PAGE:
As spring, summer, and fall arrives, it is a beautiful time to explore our local wildlands and is feasting time for all creatures – great and small – including our local bears. As such, it’s imperative that we take Bear Aware principles with us into as we journey into the backcountry to bike, hike, paddle, camp, hunt or fish.
In the fall of 2016 several grizzly attacks occurred in Montana (see video here – caution graphic material). This encounter happened on the heels of two other additional grizzly attacks of hunters in the same state. What was once a rarity (to see a grizzly in the wild, western backcountry) is becoming more prevalent due to the success in the conservation of the species, and the loss of habitat that it calls home. In addition, black bears can also be troublesome and often more unpredictable and can lead to unwanted encounters. Whatever the species, it is imperative that when we venture into the wild, we must remain vigilant and be bear aware.
Each season poses its own potential risk. When spring emerges hibertating bears awake from their slumber on the search for one thing on mind – food. Because bears are frankly hungry, travelers should use caution when traveling into bear country. Consider the following considerations when hiking or camping in bear country, and if you do so you will be equipped and ready with a solid wildland ethic. Like spring, fall bears are quite active – storing reserves for their upcoming hibernation. Folks often aren’t sure how to minimize their contact with a bear when exploring our wild landscapes. So, to assist with this, we will share some Leave No Trace Outdoor Skills and Ethics that we utilize (and teach) in the field, which are supported by our partners at The Leave No Trace Center for Outdoor Ethics. We hope this information will help you minimize and mitigate this risk, and allow you to enjoy the remaining days of fall in the backcountry. So let’s get started!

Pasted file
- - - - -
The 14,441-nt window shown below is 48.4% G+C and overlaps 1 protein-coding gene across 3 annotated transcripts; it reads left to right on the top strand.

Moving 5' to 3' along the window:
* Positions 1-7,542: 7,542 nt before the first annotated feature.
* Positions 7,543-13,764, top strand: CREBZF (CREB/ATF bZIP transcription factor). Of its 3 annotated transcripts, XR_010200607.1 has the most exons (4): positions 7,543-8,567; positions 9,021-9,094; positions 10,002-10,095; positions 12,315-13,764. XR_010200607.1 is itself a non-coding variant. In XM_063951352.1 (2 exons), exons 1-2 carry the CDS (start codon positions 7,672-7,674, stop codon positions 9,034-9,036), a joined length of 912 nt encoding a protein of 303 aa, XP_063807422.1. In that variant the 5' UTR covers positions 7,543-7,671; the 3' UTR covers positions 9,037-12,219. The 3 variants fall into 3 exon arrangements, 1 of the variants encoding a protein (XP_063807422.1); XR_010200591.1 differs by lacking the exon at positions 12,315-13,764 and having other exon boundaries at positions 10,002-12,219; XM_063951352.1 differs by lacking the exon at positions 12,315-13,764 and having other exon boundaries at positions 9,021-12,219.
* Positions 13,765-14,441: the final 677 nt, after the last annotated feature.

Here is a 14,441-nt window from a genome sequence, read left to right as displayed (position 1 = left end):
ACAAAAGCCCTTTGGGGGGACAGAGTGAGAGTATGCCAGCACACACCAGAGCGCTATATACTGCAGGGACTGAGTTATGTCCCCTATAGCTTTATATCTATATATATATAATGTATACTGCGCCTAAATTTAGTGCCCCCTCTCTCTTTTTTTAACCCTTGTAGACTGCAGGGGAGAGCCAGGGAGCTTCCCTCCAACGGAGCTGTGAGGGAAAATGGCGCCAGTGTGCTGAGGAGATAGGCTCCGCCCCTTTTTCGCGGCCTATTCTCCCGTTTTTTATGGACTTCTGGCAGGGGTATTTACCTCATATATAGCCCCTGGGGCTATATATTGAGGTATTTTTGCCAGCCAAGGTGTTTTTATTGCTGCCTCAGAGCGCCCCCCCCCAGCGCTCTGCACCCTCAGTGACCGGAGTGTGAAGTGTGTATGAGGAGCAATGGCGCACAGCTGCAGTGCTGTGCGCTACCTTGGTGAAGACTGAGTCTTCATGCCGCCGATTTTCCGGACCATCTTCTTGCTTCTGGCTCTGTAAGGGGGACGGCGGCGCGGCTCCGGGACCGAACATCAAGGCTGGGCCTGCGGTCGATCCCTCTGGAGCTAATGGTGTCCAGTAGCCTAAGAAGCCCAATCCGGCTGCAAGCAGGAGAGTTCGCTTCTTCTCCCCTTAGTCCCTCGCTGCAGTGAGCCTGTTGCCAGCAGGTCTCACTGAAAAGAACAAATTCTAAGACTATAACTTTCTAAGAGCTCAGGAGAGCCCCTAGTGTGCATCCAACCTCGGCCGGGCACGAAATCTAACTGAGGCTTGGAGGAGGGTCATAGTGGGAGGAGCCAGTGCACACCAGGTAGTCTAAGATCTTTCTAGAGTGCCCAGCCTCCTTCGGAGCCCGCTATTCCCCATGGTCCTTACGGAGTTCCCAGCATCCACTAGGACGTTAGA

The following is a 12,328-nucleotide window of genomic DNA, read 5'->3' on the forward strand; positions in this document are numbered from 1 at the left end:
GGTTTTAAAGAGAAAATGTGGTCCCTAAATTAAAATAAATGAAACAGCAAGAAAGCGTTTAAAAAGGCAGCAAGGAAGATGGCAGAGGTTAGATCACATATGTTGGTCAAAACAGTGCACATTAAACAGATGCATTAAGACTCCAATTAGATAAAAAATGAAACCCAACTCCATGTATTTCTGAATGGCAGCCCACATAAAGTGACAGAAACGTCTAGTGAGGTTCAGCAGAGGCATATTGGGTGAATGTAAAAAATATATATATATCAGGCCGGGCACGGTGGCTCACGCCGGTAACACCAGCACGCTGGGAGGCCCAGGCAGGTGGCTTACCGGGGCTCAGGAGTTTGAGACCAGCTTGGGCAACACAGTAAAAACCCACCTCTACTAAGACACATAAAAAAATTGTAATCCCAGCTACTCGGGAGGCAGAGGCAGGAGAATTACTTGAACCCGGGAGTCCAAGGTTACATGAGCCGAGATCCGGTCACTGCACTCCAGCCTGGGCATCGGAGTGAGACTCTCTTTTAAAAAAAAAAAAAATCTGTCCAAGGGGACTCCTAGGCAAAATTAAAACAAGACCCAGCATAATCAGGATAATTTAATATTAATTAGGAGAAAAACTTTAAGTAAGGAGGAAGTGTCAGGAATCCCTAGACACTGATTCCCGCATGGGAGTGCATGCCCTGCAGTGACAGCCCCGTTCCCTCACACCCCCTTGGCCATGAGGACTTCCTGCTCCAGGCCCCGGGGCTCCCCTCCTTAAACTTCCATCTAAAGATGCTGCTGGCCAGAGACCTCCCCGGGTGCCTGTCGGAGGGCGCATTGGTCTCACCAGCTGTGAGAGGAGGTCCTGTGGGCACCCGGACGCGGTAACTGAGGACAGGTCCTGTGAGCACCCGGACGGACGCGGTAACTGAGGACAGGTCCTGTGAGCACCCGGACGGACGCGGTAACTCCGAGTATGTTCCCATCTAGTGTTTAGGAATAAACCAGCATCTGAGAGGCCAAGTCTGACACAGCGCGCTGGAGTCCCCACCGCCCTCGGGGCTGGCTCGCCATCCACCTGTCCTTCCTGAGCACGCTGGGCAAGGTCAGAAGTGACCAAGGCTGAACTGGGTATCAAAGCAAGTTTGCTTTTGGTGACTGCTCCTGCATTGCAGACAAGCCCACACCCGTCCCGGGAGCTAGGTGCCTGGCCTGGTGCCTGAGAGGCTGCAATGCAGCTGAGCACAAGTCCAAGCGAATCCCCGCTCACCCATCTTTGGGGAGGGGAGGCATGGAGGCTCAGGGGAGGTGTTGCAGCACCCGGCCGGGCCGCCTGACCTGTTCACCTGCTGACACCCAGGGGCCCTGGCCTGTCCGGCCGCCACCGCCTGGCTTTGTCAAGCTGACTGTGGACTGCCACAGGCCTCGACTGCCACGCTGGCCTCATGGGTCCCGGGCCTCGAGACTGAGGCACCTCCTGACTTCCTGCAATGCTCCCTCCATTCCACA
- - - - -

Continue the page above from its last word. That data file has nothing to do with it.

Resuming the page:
Plan Ahead and Prepare:
As the first, of 7 Leave No Trace (LNT) Principles, Plan Ahead and Prepare often serves as the foundation. It is a really good idea to spend some time and review the specific wildlife regulations for the area that you will be visiting, and even calling the land management agency of where you will be visiting. Some questions to consider when doing so:
- Do you require bear canisters and/or require that you store your food and other “smellables” in a particular manner?
- Has there been any recent bear activity in the area that you will be visiting?
The old adage, “a fed bear, is a dead bear” is true. When we travel in the backcountry it is essential to minimize bears encounters and their contact with human food. Once bears have been introduced with human food they will continually seek it out as an easier food source, leading to continued encounters. This is called habituation. On most occasions, this leads to a bear being “taken down” (e.g., killed). This also includes selecting appropriate campsites, disposing of waste properly, considering appropriate food / smellable storage, and overall respecting wildlife.